While Abraham, Moses and Israel enjoyed ever more specific and progressive covenants with God, the rest of the world remained under the Covenant of Works given to Adam. Now, Gentiles who are saved by the New Covenant trace their covenantal roots not to Moses but directly to Abraham.
Rom. 4:8-12 (ESV)
…blessed is the man against whom the Lord will not count his sin.’ Is this blessing then only for the circumcised, or also for the uncircumcised? For we say that faith was counted to Abraham as righteousness. How then was it counted to him? Was it before or after he had been circumcised? It was not after, but before he was circumcised. He received the sign of circumcision as a seal of the righteousness that he had by faith while he was still uncircumcised. The purpose was to make him the father of all who believe without being circumcised, so that righteousness would be counted to them as well, and to make him the father of the circumcised who are not merely circumcised but who also walk in the footsteps of the faith that our father Abraham had before he was circumcised.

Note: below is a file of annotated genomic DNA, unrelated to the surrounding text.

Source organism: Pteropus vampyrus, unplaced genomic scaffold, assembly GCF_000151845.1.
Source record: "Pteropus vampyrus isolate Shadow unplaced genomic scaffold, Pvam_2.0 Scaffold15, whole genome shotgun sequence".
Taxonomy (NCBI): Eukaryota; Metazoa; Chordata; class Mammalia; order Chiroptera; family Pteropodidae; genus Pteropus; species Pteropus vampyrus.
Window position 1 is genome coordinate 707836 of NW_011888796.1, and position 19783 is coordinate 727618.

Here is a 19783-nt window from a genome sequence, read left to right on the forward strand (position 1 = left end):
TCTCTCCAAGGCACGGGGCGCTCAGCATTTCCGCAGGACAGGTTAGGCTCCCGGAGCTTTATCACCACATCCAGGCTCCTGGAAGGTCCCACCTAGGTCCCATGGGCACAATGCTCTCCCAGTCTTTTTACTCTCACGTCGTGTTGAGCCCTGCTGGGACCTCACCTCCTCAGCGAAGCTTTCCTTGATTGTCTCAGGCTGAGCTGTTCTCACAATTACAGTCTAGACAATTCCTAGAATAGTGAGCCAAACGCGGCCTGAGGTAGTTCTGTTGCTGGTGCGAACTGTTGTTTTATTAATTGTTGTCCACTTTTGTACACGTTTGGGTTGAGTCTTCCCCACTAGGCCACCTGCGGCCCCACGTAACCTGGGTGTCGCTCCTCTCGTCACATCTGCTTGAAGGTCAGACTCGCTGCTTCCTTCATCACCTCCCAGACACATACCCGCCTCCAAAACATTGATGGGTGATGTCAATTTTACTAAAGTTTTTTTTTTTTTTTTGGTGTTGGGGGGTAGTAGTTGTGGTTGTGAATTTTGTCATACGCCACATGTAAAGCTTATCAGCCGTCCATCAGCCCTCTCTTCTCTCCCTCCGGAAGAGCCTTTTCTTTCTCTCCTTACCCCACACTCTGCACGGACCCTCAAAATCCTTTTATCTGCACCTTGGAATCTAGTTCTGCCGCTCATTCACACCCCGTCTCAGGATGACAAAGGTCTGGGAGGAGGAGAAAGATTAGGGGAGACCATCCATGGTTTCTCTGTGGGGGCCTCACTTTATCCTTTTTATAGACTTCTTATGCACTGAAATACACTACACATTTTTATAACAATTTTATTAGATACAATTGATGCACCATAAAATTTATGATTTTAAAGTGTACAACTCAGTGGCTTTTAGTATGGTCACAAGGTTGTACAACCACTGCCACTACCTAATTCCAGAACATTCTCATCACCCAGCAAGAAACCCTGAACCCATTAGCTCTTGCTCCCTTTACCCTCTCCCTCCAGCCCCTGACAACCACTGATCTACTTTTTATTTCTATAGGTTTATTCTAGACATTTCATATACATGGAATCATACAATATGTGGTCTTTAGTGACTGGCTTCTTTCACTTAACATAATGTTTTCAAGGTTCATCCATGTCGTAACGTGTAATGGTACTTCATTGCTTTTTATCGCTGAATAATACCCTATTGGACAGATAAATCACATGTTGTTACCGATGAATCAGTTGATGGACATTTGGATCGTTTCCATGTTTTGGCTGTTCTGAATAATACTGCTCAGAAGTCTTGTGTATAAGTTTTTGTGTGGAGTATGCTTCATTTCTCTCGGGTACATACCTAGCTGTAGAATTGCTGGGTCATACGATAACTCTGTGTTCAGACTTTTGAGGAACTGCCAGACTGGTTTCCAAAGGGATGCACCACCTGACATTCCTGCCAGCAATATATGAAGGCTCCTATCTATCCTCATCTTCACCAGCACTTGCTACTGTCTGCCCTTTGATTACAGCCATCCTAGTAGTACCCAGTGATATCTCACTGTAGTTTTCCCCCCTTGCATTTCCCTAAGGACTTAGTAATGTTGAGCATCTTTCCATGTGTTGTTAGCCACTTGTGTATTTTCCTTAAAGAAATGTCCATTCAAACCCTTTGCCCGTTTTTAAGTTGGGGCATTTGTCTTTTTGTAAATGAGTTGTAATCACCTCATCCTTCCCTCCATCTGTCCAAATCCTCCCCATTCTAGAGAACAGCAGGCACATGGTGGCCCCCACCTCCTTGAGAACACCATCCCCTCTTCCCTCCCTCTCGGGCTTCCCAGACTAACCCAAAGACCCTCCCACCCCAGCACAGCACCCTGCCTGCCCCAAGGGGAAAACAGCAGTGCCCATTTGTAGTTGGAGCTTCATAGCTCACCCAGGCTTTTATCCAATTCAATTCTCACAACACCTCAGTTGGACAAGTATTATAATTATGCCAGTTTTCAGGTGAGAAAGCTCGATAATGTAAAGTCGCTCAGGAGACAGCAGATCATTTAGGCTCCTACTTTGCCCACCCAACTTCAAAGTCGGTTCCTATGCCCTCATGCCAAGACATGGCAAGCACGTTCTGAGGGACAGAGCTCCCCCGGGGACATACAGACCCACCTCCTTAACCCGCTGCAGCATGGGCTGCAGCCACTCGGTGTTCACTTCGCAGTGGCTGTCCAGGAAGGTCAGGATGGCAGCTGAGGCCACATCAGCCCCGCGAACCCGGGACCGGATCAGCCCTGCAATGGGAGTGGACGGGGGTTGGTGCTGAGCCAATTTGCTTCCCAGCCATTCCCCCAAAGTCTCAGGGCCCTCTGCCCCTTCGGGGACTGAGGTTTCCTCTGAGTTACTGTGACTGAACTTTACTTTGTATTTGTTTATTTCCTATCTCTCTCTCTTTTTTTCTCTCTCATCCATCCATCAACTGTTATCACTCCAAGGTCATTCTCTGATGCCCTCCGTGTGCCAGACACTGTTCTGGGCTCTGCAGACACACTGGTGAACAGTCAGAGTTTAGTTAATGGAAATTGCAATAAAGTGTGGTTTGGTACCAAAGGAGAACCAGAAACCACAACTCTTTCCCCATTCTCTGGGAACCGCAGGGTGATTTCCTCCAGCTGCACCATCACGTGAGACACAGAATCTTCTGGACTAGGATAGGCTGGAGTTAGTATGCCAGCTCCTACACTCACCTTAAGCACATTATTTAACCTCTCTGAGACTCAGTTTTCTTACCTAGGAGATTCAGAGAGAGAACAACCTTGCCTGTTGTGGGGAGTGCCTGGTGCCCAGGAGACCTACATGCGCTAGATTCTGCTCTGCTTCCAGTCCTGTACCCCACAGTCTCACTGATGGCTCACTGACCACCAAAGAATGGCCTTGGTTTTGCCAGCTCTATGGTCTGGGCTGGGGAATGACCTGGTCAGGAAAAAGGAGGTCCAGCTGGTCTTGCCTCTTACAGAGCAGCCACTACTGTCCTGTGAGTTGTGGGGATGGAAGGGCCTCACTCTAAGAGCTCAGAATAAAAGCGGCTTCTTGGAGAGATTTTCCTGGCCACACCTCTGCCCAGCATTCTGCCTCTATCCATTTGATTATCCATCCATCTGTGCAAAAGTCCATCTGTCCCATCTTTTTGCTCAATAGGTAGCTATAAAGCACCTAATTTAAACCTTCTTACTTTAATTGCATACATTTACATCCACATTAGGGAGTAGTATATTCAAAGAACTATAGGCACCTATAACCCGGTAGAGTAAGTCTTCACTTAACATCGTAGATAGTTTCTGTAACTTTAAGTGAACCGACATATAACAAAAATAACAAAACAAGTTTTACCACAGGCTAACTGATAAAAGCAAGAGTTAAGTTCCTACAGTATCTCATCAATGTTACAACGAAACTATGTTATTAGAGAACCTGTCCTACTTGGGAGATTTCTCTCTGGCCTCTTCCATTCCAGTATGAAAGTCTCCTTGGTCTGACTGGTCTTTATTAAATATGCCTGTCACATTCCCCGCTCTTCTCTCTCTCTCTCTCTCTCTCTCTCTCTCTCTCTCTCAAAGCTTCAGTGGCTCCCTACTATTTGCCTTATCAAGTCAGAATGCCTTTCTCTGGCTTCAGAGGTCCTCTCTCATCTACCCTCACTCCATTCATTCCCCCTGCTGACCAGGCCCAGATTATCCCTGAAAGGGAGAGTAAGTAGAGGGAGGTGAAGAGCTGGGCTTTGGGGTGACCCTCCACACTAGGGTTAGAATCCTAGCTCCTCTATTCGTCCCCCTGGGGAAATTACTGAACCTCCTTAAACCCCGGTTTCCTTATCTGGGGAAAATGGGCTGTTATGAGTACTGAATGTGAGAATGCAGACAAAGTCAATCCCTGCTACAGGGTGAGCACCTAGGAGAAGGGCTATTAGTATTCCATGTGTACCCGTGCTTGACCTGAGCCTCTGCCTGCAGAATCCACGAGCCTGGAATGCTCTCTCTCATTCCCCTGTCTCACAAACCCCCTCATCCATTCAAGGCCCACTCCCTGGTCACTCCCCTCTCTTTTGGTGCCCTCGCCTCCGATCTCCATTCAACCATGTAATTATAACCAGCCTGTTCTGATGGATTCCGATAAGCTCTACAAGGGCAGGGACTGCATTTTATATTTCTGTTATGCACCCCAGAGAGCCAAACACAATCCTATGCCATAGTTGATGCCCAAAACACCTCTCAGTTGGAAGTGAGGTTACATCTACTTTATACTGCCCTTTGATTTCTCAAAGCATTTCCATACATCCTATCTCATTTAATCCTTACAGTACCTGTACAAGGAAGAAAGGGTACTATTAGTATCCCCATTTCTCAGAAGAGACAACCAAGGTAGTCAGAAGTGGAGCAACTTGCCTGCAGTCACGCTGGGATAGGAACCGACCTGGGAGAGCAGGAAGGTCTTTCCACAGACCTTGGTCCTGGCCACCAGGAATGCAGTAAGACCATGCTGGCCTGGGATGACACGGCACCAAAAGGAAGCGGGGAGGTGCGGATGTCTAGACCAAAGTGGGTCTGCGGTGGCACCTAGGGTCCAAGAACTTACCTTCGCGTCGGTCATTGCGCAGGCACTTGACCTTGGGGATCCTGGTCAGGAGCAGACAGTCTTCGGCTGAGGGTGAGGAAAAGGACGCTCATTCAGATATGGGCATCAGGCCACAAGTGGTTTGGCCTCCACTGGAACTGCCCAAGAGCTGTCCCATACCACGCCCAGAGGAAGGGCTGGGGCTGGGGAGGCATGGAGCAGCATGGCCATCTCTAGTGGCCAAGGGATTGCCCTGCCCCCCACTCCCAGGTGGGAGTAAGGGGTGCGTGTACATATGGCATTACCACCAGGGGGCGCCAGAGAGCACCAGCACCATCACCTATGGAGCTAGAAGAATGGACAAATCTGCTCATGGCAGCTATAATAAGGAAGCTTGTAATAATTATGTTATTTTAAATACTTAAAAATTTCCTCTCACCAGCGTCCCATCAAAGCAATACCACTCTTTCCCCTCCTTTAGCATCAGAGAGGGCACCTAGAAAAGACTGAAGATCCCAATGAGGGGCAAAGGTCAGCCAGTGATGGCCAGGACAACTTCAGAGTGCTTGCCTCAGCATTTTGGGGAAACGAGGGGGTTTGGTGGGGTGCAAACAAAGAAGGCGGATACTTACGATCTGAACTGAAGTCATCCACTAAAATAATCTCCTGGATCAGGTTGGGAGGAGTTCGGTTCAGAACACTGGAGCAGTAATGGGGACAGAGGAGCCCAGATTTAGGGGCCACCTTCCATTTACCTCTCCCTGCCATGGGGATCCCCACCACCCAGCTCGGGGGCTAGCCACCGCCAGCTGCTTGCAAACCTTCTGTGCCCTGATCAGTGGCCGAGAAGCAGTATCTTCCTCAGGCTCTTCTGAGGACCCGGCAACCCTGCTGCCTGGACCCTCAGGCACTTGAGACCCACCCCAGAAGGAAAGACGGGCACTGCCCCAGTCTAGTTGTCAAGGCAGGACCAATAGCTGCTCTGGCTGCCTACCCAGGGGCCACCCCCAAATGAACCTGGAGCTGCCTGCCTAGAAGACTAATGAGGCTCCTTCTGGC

All that took place, covenantally, between Abraham’s believing and Christ’s inauguration of the New Covenant happened apart and distinct from the covenantal roots of Gentile believers. Abraham was the father of what would be two covenantal streams: those who are circumcised and walk in the footsteps of his faith; and those who would eventually believe without being circumcised. Abraham’s circumcision was the point where those two future covenantal streams were separated. Continue reading